Saturday :: Jul 12, 2008

Hollowing Out the Constitution


by Mary

Andrew J. Bacevich reviewed Jane Mayer's new book, Collateral Damage The Dark Side: The Inside Story of How the War on Terror Turned into a War on American Ideals, in the Washington Post. The collateral damage that Mayer writes about is our Constitution and our Democracy, victims of George Bush's war on terror.

Although Mayer does not dwell on this historical context, her account suggests implicitly that the present period differs in at least one crucial respect. Whereas the earlier departures from the rule of law represented momentary if egregious lapses in democratic practice, the abuses orchestrated from within the Bush administration suggest that democracy itself is fast becoming something of a sham. From Mayer, we learn that in George W. Bush's Washington, the decisions that matter are made in secret by a handful of presidential appointees committed to the proposition that nothing should inhibit the exercise of executive power. The Congress, the judiciary, the bureaucracy, the "interagency process" -- all of these constitute impediments that threaten to constrain the president. In a national security crisis, constraint is intolerable. Much the same applies to the media and, by extension, to the American people: The public's right to know extends no further than whatever the White House wishes to make known.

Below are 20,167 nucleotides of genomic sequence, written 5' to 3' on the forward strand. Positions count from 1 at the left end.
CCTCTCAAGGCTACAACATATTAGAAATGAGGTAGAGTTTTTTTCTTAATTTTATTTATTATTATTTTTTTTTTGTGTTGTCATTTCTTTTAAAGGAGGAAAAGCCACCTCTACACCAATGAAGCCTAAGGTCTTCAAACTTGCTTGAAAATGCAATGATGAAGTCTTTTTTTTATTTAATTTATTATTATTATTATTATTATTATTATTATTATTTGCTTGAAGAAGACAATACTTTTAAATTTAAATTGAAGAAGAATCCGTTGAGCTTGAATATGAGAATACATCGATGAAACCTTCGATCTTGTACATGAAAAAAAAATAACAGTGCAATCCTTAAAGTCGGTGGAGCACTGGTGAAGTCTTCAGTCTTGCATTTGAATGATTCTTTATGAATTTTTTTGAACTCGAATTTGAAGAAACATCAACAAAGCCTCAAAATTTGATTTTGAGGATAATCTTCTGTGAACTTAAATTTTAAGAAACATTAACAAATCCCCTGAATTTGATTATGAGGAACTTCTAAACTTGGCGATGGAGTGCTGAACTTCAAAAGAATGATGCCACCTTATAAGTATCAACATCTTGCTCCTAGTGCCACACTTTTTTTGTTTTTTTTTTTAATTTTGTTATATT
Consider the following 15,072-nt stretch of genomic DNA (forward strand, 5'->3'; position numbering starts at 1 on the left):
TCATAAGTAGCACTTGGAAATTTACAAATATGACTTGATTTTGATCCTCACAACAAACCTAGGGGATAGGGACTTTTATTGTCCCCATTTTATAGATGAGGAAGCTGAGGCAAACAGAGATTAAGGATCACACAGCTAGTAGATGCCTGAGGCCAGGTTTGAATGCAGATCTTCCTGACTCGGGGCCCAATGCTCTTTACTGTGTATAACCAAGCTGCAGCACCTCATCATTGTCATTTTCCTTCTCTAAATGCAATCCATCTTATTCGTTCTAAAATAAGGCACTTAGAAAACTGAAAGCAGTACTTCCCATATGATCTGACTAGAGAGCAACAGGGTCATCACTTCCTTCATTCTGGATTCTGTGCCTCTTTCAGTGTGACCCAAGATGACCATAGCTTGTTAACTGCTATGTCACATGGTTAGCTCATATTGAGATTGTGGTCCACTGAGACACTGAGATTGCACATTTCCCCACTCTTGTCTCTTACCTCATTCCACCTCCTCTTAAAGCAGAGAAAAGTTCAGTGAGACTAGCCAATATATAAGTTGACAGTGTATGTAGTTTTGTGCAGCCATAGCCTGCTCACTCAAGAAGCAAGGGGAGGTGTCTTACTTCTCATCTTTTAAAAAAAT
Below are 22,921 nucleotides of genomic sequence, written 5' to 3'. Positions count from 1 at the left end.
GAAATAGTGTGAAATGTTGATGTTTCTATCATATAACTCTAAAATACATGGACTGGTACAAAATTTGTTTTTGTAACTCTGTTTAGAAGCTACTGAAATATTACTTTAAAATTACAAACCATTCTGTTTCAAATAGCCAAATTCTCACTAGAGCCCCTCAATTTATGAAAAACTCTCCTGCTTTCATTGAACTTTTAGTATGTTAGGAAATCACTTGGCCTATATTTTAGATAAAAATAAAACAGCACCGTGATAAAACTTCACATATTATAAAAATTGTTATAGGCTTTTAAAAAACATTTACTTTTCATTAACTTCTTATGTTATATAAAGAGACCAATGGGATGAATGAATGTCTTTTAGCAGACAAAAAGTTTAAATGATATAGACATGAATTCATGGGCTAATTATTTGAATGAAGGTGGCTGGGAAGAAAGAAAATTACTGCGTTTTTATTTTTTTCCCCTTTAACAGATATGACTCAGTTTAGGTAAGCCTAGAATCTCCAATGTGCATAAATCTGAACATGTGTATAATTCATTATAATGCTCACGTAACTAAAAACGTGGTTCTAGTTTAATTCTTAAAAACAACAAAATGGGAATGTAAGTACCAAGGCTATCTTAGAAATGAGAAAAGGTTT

This week the Democratic Congress once more enabled Bush to continue to undermine our Constitution and blessed his lawlessness. They have guaranteed that we will only know what the White House wants us to know.

My prayer that this country could turn around with better leadership was badly damaged by the rancid caving-in on FISA. One thing I do want to note is Obama did keep one small part of his promise to the country in regards to restoring the rule of law. Before his sellout on FISA he said this:

This Administration has put forward a false choice between the liberties we cherish and the security we demand. When I am president, there will be no more illegal wire-tapping of American citizens; no more national security letters to spy on citizens who are not suspected of a crime; no more tracking citizens who do nothing more than protest a misguided war. Our Constitution works, and so does the FISA court.

He's right. Now it is no longer illegal to spy on Americans.

Bush won an enormous victory this week. Our institutions and our expectation that our elected representatives would stand up for the Constitution have collapsed. If you can't trust the Democratic leadership to get this issue right, how can we ever hope they will be able to resolve some of the other catastrophes heading our way?

Mary :: 4:58 PM :: Comments (16) :: Digg It!